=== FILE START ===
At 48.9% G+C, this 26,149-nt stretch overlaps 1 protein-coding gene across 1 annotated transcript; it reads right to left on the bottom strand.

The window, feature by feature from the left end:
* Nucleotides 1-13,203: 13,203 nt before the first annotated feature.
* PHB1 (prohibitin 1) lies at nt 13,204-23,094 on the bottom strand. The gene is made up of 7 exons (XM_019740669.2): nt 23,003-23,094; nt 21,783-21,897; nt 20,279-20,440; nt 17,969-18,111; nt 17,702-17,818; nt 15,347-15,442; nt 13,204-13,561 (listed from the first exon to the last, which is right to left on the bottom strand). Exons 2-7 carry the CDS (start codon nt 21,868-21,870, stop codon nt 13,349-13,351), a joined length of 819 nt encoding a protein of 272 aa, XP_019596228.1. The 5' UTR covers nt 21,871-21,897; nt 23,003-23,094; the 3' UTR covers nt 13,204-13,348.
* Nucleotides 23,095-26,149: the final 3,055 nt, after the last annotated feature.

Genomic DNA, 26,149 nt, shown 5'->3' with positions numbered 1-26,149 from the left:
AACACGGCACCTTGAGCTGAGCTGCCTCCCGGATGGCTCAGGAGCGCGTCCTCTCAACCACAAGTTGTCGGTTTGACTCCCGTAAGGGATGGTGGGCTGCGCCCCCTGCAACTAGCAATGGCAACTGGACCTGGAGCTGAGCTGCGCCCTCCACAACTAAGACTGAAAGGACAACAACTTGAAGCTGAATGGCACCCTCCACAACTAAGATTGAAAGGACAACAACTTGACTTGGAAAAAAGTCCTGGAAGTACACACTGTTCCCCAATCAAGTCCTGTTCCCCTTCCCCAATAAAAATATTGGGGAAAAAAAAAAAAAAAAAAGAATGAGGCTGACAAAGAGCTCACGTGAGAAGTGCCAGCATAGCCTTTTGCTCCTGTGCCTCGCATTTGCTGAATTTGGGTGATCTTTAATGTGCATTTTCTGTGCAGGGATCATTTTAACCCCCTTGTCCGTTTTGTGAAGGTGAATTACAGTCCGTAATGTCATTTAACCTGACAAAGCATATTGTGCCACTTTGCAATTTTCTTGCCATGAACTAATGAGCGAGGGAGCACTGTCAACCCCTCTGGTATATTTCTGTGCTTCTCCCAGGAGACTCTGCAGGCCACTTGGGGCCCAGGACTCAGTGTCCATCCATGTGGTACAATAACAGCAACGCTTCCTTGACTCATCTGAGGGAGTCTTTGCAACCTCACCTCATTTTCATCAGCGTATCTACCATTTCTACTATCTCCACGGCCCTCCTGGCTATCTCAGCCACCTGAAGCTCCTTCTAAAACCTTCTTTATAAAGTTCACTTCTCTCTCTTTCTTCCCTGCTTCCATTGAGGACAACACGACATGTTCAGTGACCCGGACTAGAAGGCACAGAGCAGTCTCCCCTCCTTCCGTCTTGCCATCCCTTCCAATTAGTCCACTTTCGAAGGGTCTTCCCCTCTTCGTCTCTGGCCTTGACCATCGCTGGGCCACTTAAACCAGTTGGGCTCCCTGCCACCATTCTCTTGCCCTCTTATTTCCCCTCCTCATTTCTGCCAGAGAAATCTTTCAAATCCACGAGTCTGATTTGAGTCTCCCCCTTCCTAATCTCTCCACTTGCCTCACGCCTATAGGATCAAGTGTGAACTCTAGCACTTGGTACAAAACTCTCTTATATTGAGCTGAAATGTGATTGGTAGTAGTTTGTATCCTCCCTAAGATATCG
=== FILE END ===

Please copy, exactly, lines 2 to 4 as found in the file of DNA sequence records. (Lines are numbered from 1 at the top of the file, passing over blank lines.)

The window, feature by feature from the left end:
* Nucleotides 1-13,203: 13,203 nt before the first annotated feature.
* PHB1 (prohibitin 1) lies at nt 13,204-23,094 on the bottom strand. The gene is made up of 7 exons (XM_019740669.2): nt 23,003-23,094; nt 21,783-21,897; nt 20,279-20,440; nt 17,969-18,111; nt 17,702-17,818; nt 15,347-15,442; nt 13,204-13,561 (listed from the first exon to the last, which is right to left on the bottom strand). Exons 2-7 carry the CDS (start codon nt 21,868-21,870, stop codon nt 13,349-13,351), a joined length of 819 nt encoding a protein of 272 aa, XP_019596228.1. The 5' UTR covers nt 21,871-21,897; nt 23,003-23,094; the 3' UTR covers nt 13,204-13,348.